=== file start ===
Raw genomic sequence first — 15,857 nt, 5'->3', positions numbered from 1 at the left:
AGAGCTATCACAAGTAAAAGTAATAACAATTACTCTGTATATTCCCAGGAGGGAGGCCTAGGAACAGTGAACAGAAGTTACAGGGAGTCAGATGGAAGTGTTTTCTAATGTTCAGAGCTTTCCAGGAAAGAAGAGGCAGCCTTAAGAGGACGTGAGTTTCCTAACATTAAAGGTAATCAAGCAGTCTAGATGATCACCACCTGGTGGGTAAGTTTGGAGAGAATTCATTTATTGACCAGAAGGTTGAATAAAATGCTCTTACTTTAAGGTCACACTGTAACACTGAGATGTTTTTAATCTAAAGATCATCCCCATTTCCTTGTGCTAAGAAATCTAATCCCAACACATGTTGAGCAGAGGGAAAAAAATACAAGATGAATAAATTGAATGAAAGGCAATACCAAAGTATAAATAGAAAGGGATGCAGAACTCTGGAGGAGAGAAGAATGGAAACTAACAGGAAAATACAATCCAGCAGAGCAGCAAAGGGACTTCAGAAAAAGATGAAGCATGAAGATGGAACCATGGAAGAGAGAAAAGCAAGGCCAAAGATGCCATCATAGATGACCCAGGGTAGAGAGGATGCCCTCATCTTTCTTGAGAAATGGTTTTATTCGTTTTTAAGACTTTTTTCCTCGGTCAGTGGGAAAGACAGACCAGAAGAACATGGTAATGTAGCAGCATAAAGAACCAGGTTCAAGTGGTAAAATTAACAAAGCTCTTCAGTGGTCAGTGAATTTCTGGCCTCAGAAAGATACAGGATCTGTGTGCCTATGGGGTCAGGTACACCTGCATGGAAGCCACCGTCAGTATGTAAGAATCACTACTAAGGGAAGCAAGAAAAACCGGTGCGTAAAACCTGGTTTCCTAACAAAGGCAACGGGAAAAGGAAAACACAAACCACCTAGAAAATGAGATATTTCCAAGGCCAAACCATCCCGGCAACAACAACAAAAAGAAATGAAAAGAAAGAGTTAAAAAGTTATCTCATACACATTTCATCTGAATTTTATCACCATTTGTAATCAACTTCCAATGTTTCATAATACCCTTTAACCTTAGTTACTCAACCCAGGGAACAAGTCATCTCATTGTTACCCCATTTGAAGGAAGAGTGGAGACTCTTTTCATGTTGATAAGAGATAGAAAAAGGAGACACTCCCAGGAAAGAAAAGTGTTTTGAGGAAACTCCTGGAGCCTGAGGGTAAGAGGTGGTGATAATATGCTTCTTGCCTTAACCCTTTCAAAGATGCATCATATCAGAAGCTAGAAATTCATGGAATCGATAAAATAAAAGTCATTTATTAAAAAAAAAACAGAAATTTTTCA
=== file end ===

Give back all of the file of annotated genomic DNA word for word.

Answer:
Raw genomic sequence first — 15,857 nt, 5'->3', positions numbered from 1 at the left:
AGAGCTATCACAAGTAAAAGTAATAACAATTACTCTGTATATTCCCAGGAGGGAGGCCTAGGAACAGTGAACAGAAGTTACAGGGAGTCAGATGGAAGTGTTTTCTAATGTTCAGAGCTTTCCAGGAAAGAAGAGGCAGCCTTAAGAGGACGTGAGTTTCCTAACATTAAAGGTAATCAAGCAGTCTAGATGATCACCACCTGGTGGGTAAGTTTGGAGAGAATTCATTTATTGACCAGAAGGTTGAATAAAATGCTCTTACTTTAAGGTCACACTGTAACACTGAGATGTTTTTAATCTAAAGATCATCCCCATTTCCTTGTGCTAAGAAATCTAATCCCAACACATGTTGAGCAGAGGGAAAAAAATACAAGATGAATAAATTGAATGAAAGGCAATACCAAAGTATAAATAGAAAGGGATGCAGAACTCTGGAGGAGAGAAGAATGGAAACTAACAGGAAAATACAATCCAGCAGAGCAGCAAAGGGACTTCAGAAAAAGATGAAGCATGAAGATGGAACCATGGAAGAGAGAAAAGCAAGGCCAAAGATGCCATCATAGATGACCCAGGGTAGAGAGGATGCCCTCATCTTTCTTGAGAAATGGTTTTATTCGTTTTTAAGACTTTTTTCCTCGGTCAGTGGGAAAGACAGACCAGAAGAACATGGTAATGTAGCAGCATAAAGAACCAGGTTCAAGTGGTAAAATTAACAAAGCTCTTCAGTGGTCAGTGAATTTCTGGCCTCAGAAAGATACAGGATCTGTGTGCCTATGGGGTCAGGTACACCTGCATGGAAGCCACCGTCAGTATGTAAGAATCACTACTAAGGGAAGCAAGAAAAACCGGTGCGTAAAACCTGGTTTCCTAACAAAGGCAACGGGAAAAGGAAAACACAAACCACCTAGAAAATGAGATATTTCCAAGGCCAAACCATCCCGGCAACAACAACAAAAAGAAATGAAAAGAAAGAGTTAAAAAGTTATCTCATACACATTTCATCTGAATTTTATCACCATTTGTAATCAACTTCCAATGTTTCATAATACCCTTTAACCTTAGTTACTCAACCCAGGGAACAAGTCATCTCATTGTTACCCCATTTGAAGGAAGAGTGGAGACTCTTTTCATGTTGATAAGAGATAGAAAAAGGAGACACTCCCAGGAAAGAAAAGTGTTTTGAGGAAACTCCTGGAGCCTGAGGGTAAGAGGTGGTGATAATATGCTTCTTGCCTTAACCCTTTCAAAGATGCATCATATCAGAAGCTAGAAATTCATGGAATCGATAAAATAAAAGTCATTTATTAAAAAAAAAACAGAAATTTTTCA